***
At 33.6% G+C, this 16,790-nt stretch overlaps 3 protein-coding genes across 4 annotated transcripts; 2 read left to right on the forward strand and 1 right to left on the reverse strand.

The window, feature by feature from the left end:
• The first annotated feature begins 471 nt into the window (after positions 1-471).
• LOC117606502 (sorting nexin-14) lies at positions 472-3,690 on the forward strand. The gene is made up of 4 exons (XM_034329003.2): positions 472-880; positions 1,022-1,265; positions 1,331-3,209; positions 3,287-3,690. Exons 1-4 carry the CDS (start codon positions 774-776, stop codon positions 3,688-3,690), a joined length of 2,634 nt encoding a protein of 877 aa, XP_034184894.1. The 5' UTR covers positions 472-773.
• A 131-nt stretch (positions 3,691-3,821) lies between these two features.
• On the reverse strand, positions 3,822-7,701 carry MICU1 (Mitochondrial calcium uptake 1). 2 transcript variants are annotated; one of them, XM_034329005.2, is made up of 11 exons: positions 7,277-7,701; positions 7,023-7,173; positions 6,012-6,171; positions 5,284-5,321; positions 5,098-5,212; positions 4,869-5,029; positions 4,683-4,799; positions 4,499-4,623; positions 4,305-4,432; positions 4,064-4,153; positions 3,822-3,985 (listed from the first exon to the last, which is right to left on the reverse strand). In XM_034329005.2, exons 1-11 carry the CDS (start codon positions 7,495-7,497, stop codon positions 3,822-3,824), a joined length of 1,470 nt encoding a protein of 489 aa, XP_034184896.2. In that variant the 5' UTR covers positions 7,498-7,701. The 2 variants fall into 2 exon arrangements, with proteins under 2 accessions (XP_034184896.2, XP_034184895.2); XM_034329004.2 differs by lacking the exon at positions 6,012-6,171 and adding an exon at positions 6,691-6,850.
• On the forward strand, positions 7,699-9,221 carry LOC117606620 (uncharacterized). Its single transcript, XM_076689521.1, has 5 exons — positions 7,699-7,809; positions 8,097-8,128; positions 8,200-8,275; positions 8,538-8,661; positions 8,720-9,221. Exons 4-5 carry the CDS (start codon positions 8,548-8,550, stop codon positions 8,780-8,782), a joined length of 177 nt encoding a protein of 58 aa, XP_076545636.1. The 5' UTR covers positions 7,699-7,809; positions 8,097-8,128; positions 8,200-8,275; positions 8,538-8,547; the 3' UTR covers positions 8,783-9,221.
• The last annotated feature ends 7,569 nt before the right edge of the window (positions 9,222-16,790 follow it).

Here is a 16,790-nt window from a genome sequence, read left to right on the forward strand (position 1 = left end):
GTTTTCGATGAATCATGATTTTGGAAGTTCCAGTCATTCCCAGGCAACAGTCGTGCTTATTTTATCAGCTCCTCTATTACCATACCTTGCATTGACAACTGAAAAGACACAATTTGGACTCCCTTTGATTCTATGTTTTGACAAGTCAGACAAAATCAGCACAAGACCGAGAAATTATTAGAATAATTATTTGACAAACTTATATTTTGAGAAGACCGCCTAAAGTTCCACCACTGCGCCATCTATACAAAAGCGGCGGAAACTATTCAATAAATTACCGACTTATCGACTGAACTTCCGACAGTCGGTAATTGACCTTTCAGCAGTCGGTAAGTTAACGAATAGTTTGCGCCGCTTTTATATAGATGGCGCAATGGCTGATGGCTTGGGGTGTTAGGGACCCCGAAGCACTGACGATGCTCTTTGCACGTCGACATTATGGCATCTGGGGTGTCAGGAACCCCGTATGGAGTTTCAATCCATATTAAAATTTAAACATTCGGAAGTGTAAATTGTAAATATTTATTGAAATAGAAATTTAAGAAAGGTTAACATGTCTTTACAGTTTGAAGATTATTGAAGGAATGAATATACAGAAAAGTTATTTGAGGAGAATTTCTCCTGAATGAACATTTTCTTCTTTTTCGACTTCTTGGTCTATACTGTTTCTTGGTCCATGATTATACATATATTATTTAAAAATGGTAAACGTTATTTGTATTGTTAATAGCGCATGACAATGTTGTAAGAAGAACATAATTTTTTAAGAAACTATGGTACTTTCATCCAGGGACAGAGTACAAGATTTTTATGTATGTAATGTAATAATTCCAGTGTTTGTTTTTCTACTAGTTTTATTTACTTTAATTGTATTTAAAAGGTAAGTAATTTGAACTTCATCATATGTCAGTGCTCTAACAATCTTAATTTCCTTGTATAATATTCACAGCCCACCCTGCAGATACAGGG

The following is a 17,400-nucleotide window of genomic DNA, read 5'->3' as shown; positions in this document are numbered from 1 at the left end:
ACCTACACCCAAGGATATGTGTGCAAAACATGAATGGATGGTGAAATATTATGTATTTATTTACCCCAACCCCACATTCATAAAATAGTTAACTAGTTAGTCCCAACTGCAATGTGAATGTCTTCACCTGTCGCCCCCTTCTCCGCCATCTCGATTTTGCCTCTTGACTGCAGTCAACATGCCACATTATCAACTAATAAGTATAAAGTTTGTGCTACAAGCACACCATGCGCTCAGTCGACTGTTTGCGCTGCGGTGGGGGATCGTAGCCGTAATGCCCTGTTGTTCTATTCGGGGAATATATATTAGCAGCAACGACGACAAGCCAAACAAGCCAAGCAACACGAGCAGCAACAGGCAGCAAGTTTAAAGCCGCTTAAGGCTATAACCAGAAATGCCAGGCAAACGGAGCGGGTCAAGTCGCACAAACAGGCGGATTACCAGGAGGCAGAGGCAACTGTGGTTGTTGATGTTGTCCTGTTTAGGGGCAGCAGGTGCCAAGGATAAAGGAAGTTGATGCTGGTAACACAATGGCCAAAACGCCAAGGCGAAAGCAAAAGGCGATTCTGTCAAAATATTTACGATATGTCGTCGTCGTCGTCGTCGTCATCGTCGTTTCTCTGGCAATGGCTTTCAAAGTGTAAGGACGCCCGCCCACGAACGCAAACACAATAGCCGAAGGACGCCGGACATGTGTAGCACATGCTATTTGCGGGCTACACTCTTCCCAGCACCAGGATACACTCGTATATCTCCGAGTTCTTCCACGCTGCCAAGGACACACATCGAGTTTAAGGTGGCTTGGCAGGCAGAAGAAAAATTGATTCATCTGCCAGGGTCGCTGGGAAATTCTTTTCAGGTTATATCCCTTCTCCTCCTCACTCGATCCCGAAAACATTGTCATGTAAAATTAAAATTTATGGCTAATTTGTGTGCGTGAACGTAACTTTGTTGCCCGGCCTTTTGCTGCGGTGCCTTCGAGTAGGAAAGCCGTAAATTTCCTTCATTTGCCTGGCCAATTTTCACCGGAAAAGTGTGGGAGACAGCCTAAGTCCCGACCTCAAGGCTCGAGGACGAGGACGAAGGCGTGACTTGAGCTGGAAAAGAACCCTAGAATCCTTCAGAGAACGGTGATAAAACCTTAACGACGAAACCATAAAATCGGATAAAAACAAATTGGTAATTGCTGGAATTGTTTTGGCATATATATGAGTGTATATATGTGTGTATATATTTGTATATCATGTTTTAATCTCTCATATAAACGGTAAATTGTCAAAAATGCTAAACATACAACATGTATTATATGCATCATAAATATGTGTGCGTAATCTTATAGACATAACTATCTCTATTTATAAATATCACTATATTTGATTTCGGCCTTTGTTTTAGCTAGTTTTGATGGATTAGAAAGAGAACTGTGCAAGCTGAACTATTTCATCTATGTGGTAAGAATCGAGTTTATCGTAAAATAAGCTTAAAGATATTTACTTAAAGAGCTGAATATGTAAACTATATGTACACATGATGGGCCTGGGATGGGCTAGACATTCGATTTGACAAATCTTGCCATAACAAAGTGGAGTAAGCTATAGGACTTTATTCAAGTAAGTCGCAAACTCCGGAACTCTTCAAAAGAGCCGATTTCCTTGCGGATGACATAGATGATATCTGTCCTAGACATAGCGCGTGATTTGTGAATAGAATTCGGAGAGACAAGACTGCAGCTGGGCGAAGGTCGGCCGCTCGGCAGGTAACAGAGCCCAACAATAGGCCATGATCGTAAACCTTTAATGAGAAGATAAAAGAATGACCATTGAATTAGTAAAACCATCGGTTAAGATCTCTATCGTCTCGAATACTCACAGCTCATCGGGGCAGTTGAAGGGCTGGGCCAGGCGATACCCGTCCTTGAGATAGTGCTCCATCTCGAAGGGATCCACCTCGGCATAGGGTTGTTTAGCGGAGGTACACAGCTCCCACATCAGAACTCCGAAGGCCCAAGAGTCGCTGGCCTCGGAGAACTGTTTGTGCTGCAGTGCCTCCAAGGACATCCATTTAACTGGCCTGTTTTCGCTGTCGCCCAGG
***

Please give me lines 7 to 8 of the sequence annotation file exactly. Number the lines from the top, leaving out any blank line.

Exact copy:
• On the forward strand, positions 7,699-9,221 carry LOC117606620 (uncharacterized). Its single transcript, XM_076689521.1, has 5 exons — positions 7,699-7,809; positions 8,097-8,128; positions 8,200-8,275; positions 8,538-8,661; positions 8,720-9,221. Exons 4-5 carry the CDS (start codon positions 8,548-8,550, stop codon positions 8,780-8,782), a joined length of 177 nt encoding a protein of 58 aa, XP_076545636.1. The 5' UTR covers positions 7,699-7,809; positions 8,097-8,128; positions 8,200-8,275; positions 8,538-8,547; the 3' UTR covers positions 8,783-9,221.
• The last annotated feature ends 7,569 nt before the right edge of the window (positions 9,222-16,790 follow it).